“Experience” said he, “tells me you will have seen a reflection which the camera will not eliminate because the emissivity is set at one, it assumes all the energy is coming from the spot and none is reflected either from the background or, conducting to the surface, reflecting back inside, and, on the insulation he will see the 12oC plus the 20oC reflection. You told me earlier you used a different assessment criteria based on older military standards and this classified the problem at the second level, “Important” to pay attention to and you likely suggested it be trended for the next inspection, or corrected if the crew has time or in the next shipyard visit.”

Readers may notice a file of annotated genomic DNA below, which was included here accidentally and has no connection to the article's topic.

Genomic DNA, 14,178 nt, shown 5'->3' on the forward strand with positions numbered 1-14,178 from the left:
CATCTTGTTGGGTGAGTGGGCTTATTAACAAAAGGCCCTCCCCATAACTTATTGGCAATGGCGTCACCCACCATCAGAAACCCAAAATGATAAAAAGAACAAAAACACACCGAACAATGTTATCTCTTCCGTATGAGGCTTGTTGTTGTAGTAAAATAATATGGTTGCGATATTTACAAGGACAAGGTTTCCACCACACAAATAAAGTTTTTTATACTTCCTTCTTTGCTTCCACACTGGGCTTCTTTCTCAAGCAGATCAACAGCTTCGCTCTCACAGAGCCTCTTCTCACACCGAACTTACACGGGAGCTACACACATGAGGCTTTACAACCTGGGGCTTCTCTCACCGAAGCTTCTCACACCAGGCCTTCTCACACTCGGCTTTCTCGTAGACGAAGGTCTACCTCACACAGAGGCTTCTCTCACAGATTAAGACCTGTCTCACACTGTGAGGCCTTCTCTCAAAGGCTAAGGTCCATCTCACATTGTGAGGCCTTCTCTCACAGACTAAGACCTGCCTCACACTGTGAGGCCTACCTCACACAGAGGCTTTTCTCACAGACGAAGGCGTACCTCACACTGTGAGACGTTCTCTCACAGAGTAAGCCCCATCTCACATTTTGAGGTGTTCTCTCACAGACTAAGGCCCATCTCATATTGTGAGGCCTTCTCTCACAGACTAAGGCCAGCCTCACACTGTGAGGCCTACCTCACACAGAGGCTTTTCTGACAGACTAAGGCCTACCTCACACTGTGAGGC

“Blackbody radiation?” I queried, “are there any black bodies in the universe as you imply by setting the emissivity to one?”

“None that are known,” he replied, “but this is a useful generalization for most thermographers.”

“On that we agree,” said I, “black bodies do not exist and we have known this since before Max Planck. However, we are not discussing generalizations or general principals, we are discussing a specific item on a specific ship at a particular time and under certain conditions at the time of inspection.”

“So, what is your point?” he enquired.